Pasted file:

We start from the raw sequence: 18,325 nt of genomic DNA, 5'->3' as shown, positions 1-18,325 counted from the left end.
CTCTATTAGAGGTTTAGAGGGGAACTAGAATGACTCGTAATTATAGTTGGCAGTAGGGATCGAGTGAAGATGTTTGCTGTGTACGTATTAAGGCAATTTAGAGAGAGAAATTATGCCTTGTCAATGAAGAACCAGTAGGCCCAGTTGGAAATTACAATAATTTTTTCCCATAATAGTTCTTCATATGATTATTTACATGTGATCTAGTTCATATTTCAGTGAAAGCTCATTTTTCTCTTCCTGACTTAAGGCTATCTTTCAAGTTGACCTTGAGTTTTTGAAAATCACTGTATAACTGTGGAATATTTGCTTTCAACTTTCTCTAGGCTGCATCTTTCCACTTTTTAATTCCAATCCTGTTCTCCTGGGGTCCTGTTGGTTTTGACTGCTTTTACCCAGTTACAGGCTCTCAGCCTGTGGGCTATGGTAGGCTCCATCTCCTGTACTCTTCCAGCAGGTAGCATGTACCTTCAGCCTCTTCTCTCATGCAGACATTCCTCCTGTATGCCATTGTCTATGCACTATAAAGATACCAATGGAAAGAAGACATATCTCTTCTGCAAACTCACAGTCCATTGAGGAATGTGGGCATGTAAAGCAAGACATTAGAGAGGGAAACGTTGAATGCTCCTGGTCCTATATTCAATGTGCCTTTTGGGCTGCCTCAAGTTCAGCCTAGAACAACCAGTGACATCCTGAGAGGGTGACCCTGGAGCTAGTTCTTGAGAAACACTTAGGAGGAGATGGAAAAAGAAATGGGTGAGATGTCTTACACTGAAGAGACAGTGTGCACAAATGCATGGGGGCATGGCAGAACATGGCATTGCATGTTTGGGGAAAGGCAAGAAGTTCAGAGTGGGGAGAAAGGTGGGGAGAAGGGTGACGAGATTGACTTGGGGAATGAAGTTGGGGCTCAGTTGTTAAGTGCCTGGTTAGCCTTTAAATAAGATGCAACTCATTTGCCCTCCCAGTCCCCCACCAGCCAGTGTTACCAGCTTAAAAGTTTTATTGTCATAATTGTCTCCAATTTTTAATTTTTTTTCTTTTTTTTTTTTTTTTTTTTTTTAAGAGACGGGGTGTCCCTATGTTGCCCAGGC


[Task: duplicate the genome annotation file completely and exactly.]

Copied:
We start from the raw sequence: 18,325 nt of genomic DNA, 5'->3' as shown, positions 1-18,325 counted from the left end.
CTCTATTAGAGGTTTAGAGGGGAACTAGAATGACTCGTAATTATAGTTGGCAGTAGGGATCGAGTGAAGATGTTTGCTGTGTACGTATTAAGGCAATTTAGAGAGAGAAATTATGCCTTGTCAATGAAGAACCAGTAGGCCCAGTTGGAAATTACAATAATTTTTTCCCATAATAGTTCTTCATATGATTATTTACATGTGATCTAGTTCATATTTCAGTGAAAGCTCATTTTTCTCTTCCTGACTTAAGGCTATCTTTCAAGTTGACCTTGAGTTTTTGAAAATCACTGTATAACTGTGGAATATTTGCTTTCAACTTTCTCTAGGCTGCATCTTTCCACTTTTTAATTCCAATCCTGTTCTCCTGGGGTCCTGTTGGTTTTGACTGCTTTTACCCAGTTACAGGCTCTCAGCCTGTGGGCTATGGTAGGCTCCATCTCCTGTACTCTTCCAGCAGGTAGCATGTACCTTCAGCCTCTTCTCTCATGCAGACATTCCTCCTGTATGCCATTGTCTATGCACTATAAAGATACCAATGGAAAGAAGACATATCTCTTCTGCAAACTCACAGTCCATTGAGGAATGTGGGCATGTAAAGCAAGACATTAGAGAGGGAAACGTTGAATGCTCCTGGTCCTATATTCAATGTGCCTTTTGGGCTGCCTCAAGTTCAGCCTAGAACAACCAGTGACATCCTGAGAGGGTGACCCTGGAGCTAGTTCTTGAGAAACACTTAGGAGGAGATGGAAAAAGAAATGGGTGAGATGTCTTACACTGAAGAGACAGTGTGCACAAATGCATGGGGGCATGGCAGAACATGGCATTGCATGTTTGGGGAAAGGCAAGAAGTTCAGAGTGGGGAGAAAGGTGGGGAGAAGGGTGACGAGATTGACTTGGGGAATGAAGTTGGGGCTCAGTTGTTAAGTGCCTGGTTAGCCTTTAAATAAGATGCAACTCATTTGCCCTCCCAGTCCCCCACCAGCCAGTGTTACCAGCTTAAAAGTTTTATTGTCATAATTGTCTCCAATTTTTAATTTTTTTTCTTTTTTTTTTTTTTTTTTTTTTTAAGAGACGGGGTGTCCCTATGTTGCCCAGGC